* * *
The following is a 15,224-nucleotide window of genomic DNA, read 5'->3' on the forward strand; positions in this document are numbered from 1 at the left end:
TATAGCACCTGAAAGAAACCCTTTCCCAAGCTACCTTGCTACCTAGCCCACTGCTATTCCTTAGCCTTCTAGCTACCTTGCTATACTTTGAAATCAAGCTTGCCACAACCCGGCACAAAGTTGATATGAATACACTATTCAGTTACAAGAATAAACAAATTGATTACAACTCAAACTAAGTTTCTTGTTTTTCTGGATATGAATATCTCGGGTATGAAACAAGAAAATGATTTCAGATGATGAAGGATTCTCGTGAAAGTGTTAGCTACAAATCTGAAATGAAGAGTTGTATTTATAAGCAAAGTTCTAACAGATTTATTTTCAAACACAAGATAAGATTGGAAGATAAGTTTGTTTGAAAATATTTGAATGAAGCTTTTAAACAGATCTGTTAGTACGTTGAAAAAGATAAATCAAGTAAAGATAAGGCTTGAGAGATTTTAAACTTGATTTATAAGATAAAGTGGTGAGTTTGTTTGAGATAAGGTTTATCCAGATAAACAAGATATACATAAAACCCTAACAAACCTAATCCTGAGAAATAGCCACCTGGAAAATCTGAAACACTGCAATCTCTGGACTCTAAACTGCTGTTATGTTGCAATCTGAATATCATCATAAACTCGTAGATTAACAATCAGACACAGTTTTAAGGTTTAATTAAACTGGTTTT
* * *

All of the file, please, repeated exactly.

The following is a 15,224-nucleotide window of genomic DNA, read 5'->3' on the forward strand; positions in this document are numbered from 1 at the left end:
TATAGCACCTGAAAGAAACCCTTTCCCAAGCTACCTTGCTACCTAGCCCACTGCTATTCCTTAGCCTTCTAGCTACCTTGCTATACTTTGAAATCAAGCTTGCCACAACCCGGCACAAAGTTGATATGAATACACTATTCAGTTACAAGAATAAACAAATTGATTACAACTCAAACTAAGTTTCTTGTTTTTCTGGATATGAATATCTCGGGTATGAAACAAGAAAATGATTTCAGATGATGAAGGATTCTCGTGAAAGTGTTAGCTACAAATCTGAAATGAAGAGTTGTATTTATAAGCAAAGTTCTAACAGATTTATTTTCAAACACAAGATAAGATTGGAAGATAAGTTTGTTTGAAAATATTTGAATGAAGCTTTTAAACAGATCTGTTAGTACGTTGAAAAAGATAAATCAAGTAAAGATAAGGCTTGAGAGATTTTAAACTTGATTTATAAGATAAAGTGGTGAGTTTGTTTGAGATAAGGTTTATCCAGATAAACAAGATATACATAAAACCCTAACAAACCTAATCCTGAGAAATAGCCACCTGGAAAATCTGAAACACTGCAATCTCTGGACTCTAAACTGCTGTTATGTTGCAATCTGAATATCATCATAAACTCGTAGATTAACAATCAGACACAGTTTTAAGGTTTAATTAAACTGGTTTT